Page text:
While sustainability is on the forefront of clients’ minds, it is often perceived as the more expensive option. In fact, a McGraw-Hill Construction study showed the largest obstacle to green construction is the perception of an increased cost. Educational institutions in particular are concerned with achieving sustainable design at a value, as they are often dealing with limited budgets and public money.
While high-performance technology or premium green elements can increase any project’s cost, this does not have to be the case. Enhancing performance in a cost-effective manner is achieved by integrating design decisions to create a unified strategy specific to the client, culture and climate.
“Integrating and testing strategies early in the design phase will yield far more substantial results than looking at strategies individually,” explains Jim Luckey, SHW Group’s director of design. “For example, integrating energy-efficient insulated exterior walls, high-performance glazing and sunshades with daylight controls, and advanced lighting systems will realize substantial savings. Clients can save in the capital construction cost by reducing the size of mechanical and electrical systems and also lower the costs to operate the building over its entire life.”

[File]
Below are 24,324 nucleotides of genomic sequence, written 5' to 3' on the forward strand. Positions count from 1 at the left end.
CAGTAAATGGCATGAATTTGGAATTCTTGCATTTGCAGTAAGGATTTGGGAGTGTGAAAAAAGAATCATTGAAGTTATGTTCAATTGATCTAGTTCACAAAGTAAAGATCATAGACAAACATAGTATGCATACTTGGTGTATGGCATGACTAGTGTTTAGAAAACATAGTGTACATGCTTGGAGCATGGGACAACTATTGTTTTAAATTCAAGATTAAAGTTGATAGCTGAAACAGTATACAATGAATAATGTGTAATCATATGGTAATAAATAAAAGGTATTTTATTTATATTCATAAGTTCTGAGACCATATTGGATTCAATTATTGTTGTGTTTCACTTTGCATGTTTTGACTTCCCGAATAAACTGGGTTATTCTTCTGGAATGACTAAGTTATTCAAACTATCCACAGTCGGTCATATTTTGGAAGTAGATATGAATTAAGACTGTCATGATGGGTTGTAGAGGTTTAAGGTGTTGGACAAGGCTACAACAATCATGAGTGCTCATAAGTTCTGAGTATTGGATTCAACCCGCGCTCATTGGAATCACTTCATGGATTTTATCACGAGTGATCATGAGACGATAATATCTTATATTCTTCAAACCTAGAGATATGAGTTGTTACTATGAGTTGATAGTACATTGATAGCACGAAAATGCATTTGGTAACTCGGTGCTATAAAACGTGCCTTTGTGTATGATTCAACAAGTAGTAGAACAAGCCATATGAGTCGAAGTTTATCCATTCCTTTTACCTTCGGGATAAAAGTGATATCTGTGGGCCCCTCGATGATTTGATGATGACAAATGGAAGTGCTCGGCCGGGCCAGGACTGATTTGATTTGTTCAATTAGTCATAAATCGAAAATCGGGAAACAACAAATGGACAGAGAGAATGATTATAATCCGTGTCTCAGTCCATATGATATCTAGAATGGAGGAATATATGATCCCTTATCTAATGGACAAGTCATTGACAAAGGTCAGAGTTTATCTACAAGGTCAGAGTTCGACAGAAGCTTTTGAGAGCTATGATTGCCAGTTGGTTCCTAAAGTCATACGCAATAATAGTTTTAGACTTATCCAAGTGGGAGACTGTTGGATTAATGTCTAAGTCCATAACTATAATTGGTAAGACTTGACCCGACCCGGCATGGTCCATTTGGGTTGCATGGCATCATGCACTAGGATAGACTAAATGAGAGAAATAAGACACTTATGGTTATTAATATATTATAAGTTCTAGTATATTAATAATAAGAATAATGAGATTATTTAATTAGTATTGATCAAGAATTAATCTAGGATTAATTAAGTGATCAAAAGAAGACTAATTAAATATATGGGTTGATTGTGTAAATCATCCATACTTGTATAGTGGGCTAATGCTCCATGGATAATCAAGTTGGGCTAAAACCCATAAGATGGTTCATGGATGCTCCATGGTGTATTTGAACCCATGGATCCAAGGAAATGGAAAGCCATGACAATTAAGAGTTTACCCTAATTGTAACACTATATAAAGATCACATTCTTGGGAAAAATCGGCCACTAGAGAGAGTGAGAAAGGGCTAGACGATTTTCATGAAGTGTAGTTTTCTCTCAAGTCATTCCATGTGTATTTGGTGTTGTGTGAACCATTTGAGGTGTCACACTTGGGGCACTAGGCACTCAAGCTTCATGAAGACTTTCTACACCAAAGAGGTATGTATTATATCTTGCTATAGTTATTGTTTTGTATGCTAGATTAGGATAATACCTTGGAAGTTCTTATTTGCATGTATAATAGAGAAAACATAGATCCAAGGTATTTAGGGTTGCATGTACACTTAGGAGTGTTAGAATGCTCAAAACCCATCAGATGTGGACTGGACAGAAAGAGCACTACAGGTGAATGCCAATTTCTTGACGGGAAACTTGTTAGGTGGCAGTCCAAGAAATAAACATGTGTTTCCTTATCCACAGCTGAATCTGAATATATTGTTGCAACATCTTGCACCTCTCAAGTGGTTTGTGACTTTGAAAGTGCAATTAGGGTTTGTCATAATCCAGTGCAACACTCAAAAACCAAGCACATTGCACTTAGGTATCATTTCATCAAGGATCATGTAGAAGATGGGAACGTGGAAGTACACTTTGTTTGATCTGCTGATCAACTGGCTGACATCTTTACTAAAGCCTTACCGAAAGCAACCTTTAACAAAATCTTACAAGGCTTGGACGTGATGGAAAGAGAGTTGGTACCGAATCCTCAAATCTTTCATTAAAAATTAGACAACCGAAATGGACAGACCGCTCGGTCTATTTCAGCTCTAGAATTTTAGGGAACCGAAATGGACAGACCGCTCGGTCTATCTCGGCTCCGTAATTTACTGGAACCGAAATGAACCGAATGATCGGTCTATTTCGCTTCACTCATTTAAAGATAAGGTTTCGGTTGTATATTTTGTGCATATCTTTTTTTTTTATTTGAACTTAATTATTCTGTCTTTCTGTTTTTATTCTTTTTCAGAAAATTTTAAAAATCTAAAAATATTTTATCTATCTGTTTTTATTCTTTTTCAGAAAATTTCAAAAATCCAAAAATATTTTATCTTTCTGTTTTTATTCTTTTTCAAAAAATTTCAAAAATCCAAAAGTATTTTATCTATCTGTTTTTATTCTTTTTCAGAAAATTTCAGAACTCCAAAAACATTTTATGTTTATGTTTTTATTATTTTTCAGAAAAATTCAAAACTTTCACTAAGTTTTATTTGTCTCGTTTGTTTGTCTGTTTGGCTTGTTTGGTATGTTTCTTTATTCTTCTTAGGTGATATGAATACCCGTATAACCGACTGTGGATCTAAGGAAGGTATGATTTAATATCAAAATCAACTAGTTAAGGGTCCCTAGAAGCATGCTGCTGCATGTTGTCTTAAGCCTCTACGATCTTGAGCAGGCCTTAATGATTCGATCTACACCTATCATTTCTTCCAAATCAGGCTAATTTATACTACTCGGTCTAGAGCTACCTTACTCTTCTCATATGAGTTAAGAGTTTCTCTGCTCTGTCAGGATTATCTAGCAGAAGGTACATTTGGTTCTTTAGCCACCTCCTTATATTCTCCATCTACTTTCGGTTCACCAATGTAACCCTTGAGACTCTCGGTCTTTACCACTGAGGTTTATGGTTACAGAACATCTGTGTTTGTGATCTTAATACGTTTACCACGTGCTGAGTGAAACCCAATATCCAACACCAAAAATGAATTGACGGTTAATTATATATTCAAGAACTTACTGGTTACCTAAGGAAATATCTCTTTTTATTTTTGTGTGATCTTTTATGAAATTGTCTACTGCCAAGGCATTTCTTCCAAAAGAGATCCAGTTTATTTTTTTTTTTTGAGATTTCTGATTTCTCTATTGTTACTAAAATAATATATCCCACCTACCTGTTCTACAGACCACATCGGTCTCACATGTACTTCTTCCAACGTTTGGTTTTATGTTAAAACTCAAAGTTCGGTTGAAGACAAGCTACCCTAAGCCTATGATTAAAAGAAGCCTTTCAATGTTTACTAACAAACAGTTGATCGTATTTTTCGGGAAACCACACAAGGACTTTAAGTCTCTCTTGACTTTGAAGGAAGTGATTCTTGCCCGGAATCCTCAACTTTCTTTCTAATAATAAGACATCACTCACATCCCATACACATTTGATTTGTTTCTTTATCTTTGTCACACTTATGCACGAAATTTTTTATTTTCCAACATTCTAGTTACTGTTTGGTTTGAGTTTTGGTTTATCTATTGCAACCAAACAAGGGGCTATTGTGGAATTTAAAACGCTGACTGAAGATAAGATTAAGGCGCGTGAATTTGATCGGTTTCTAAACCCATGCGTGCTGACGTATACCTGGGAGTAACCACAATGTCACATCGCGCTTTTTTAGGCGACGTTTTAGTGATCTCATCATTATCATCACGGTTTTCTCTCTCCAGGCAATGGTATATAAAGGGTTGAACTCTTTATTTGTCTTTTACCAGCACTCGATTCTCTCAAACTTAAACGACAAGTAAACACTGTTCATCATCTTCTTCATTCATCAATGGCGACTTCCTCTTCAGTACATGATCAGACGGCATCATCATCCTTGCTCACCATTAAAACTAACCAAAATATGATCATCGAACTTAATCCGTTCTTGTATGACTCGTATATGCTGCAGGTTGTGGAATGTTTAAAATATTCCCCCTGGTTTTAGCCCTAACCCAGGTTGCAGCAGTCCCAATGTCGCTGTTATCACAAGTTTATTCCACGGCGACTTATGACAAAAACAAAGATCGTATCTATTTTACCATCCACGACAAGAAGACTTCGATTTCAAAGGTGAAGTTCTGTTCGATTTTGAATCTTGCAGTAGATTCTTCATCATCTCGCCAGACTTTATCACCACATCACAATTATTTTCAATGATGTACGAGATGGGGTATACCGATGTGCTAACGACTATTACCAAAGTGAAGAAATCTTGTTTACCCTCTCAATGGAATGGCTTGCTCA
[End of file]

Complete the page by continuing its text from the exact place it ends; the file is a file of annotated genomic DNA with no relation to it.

Uncompromising Higher EducationSHW Group, one of the nation’s largest educational architecture and engineering firms, took this integrated approach in the design of Central Michigan University’s College of Education and Human Services (EHS). A project budget of $50 million was based on an established program, but the owner also expressed a desire to pursue LEED Silver certification without compromising the program or budget. SHW formed an integrated, multidisciplinary team and a large campus stakeholder group to ensure that the final design fit both the program’s needs and the goal of LEED Silver.